If you live in Texas and are thinking of putting your home on the market, you couldn’t have picked a better time, according to an article this week from Bloomberg News.
With housing inventory down, prices up and employment on the rise — which means more people looking for a place to live — the state is experiencing what the news source called a “suburban land rush.”
“Existing-home prices in Dallas and Houston are rising faster than at any time since the oil boom of the 1980s,” wrote Bloomberg reporter Prashant Gopal. “Home builders, caught off guard by the ferocity of buyer demand, are exhausting construction-ready lots as they struggle to recruit workers to complete houses quickly.”
One California-based real estate consultant said, “When the Texas housing market is strong, the home builders usually just build more. But the Texas economy is as strong as it has ever been and the builders can’t keep up.”
Real Estate Center Research Economist Dr. Jim Gaines told Bloomberg he projects about 100,000 single-family permits in Texas this year, up 20 percent from a year earlier, but 30,000 short of what it would need to keep up with job and population growth.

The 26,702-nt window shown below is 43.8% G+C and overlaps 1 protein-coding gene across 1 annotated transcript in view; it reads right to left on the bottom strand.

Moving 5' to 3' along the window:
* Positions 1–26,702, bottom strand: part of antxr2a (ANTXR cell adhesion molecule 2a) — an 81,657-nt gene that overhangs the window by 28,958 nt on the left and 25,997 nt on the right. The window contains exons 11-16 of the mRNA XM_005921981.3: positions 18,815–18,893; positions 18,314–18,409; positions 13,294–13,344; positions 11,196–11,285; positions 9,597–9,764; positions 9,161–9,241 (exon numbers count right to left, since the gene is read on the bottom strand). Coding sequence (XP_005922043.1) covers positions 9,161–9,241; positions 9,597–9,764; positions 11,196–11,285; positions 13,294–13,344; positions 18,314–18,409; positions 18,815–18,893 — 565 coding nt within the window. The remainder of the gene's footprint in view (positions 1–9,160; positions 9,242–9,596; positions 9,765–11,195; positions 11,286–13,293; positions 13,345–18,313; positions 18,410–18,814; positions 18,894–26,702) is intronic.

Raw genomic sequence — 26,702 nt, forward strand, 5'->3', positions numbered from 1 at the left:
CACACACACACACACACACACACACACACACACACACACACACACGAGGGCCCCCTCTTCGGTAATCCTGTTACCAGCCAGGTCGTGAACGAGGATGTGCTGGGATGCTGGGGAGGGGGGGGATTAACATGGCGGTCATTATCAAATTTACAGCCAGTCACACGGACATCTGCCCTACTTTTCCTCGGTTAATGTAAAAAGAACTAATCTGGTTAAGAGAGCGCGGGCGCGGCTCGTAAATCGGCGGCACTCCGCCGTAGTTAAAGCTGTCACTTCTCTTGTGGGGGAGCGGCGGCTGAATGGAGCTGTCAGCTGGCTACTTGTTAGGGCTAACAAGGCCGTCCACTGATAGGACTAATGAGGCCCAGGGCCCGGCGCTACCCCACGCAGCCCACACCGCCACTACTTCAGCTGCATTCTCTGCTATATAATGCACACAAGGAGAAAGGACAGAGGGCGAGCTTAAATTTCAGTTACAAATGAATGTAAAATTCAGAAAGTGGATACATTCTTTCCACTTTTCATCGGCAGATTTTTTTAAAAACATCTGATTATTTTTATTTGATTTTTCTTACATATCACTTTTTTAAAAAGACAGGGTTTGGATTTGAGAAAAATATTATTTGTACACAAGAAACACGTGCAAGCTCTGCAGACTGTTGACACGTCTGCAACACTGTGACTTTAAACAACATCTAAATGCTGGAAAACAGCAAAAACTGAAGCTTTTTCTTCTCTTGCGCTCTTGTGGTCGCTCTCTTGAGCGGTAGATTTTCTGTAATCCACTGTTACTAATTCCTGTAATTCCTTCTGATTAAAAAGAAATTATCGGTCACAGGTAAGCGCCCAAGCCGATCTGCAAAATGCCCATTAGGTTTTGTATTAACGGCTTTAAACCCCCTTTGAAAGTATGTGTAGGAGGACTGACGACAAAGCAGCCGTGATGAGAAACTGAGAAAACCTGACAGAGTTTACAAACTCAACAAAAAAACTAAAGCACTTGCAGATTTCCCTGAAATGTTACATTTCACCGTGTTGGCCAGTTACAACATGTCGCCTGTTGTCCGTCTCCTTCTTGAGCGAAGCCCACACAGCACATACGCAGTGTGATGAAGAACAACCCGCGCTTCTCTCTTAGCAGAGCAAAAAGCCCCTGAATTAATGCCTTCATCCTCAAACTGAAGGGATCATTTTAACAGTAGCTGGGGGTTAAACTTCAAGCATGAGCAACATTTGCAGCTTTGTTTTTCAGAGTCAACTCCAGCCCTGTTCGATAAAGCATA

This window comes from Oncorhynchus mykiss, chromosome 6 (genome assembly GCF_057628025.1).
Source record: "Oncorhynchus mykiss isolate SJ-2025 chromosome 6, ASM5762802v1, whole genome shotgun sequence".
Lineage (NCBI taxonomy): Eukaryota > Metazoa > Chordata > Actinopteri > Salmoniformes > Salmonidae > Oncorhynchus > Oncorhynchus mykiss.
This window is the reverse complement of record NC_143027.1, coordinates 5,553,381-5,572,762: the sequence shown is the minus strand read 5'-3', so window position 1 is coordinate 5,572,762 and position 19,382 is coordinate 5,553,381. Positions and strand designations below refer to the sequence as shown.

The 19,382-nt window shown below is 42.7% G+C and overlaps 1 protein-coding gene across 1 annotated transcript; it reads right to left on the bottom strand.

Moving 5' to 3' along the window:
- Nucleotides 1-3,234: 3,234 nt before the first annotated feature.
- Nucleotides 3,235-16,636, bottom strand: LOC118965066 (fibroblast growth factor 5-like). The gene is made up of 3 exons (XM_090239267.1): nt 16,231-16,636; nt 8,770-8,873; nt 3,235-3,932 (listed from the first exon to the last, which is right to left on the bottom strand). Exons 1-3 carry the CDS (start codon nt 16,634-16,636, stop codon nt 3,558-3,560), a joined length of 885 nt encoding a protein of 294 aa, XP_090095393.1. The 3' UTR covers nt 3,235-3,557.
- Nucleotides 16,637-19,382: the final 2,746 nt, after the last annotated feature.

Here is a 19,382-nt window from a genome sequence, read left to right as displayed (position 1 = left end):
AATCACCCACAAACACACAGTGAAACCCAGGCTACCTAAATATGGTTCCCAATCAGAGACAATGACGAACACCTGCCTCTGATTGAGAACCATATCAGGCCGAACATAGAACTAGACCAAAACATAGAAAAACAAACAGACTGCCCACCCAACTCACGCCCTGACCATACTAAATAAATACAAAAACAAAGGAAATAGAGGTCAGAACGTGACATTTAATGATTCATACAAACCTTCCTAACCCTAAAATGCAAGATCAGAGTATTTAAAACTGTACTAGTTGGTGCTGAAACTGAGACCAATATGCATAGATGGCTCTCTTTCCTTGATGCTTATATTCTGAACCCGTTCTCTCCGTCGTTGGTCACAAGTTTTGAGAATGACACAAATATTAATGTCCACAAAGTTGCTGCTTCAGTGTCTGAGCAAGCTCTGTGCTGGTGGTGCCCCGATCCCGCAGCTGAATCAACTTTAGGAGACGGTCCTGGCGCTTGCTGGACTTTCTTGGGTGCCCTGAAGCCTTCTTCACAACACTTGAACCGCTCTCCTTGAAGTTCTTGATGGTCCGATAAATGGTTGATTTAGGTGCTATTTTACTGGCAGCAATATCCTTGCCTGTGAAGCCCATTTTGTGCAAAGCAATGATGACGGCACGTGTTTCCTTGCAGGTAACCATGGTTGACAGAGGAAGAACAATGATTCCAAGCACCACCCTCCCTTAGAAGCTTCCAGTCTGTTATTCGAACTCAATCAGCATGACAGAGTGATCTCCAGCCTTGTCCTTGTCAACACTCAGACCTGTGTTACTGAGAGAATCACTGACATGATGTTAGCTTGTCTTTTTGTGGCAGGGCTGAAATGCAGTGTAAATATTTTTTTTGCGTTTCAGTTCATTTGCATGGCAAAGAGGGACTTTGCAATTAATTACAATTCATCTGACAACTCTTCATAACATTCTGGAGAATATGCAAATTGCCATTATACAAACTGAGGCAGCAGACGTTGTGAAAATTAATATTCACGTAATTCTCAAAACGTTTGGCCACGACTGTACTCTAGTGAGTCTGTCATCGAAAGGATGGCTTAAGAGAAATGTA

Meanwhile, home prices are rising not only in the state’s major metros but also in rural areas such as the West Texas oil fields and in South Texas’ Eagle Ford Shale region. So much so, Gaines is concerned that the state will lose its reputation for being an affordable place to buy a home.
“Our competitive advantage of relatively low housing costs is going to shrink,” he said. “We’re going down the same path as California and Florida if we don’t think of some way not to do it. You can sort of see it coming.”
Source: Bloomberg News, RECON